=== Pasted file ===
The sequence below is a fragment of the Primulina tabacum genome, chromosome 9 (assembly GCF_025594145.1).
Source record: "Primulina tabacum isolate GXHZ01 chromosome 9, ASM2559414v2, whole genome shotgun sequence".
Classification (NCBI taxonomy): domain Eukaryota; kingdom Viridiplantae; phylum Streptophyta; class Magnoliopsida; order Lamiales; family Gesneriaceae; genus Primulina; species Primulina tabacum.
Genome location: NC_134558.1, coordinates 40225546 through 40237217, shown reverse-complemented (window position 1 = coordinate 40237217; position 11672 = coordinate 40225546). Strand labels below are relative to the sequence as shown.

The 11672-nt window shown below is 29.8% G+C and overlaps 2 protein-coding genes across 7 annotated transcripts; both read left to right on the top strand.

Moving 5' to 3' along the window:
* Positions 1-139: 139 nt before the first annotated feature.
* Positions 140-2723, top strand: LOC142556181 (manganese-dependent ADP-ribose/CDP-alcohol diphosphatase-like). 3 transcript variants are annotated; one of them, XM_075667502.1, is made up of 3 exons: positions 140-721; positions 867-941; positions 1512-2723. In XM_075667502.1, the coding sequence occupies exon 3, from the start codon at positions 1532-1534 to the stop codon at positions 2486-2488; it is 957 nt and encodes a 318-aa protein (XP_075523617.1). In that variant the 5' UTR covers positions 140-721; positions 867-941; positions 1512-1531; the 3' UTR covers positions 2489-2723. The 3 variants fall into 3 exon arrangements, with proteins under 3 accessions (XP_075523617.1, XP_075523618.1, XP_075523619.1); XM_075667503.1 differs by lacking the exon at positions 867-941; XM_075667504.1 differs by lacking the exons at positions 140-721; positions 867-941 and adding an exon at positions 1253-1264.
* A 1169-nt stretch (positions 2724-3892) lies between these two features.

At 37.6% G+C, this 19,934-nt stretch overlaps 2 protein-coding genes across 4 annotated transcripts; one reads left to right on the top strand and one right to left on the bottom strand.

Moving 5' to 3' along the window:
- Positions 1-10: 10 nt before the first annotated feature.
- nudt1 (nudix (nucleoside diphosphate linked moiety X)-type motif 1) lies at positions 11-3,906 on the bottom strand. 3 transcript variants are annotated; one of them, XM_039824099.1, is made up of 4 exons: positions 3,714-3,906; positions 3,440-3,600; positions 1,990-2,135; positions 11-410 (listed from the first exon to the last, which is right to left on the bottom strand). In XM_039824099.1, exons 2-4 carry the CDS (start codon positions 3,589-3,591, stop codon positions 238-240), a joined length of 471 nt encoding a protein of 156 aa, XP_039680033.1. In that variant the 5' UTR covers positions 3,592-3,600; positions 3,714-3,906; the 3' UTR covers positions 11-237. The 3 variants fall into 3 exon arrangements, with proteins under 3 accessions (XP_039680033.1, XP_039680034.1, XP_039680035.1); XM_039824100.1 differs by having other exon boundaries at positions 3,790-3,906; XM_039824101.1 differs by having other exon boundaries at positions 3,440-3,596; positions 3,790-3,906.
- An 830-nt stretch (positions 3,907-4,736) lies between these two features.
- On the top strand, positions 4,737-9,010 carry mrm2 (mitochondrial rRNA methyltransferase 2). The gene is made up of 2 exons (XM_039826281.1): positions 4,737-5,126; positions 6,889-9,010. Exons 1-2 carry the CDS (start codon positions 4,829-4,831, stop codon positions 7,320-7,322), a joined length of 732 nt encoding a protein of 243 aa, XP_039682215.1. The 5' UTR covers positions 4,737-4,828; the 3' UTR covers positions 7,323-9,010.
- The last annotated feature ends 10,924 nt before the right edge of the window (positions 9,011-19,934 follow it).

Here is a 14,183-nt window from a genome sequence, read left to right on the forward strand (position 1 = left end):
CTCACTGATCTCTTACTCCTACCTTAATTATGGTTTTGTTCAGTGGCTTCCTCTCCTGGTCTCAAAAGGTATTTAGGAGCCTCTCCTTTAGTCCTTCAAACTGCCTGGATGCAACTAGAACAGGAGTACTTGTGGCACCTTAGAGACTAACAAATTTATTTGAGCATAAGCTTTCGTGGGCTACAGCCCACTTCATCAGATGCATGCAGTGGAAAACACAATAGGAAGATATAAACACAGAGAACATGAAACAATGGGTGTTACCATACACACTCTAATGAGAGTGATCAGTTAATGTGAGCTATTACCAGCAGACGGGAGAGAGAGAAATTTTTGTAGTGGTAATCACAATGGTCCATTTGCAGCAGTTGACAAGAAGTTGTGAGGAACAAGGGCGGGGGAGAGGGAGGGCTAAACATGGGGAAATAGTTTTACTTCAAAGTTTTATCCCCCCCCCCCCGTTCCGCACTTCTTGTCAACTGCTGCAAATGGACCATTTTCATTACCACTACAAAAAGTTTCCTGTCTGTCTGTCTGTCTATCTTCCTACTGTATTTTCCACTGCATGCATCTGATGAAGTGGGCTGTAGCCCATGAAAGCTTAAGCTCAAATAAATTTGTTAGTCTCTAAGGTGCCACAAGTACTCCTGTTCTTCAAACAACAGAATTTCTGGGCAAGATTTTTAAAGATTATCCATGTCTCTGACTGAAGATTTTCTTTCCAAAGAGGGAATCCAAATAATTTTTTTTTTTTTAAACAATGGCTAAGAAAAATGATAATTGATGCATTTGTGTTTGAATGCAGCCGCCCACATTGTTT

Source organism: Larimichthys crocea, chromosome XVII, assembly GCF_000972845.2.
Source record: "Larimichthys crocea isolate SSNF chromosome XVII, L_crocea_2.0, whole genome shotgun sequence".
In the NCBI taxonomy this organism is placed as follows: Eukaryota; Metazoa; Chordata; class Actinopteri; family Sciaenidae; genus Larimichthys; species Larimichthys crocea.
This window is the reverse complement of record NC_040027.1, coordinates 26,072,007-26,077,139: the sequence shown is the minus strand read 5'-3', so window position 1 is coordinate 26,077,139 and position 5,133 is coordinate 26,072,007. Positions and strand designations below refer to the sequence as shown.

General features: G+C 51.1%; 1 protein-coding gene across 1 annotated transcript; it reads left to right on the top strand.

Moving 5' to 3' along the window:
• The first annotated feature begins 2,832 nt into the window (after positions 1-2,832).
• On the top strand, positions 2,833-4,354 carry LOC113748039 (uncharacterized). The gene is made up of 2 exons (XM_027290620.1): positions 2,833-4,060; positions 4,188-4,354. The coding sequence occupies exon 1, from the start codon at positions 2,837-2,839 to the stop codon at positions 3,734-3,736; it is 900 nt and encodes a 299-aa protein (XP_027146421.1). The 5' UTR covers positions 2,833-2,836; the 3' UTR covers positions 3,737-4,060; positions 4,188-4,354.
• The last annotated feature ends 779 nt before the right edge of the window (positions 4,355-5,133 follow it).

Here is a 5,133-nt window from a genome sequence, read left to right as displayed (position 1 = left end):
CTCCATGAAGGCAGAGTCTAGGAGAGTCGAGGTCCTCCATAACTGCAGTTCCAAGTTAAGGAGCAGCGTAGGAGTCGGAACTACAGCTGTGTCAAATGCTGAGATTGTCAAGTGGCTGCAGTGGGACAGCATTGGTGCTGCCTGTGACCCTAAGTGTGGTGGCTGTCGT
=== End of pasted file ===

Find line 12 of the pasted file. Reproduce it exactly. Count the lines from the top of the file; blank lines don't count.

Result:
- Positions 1-10: 10 nt before the first annotated feature.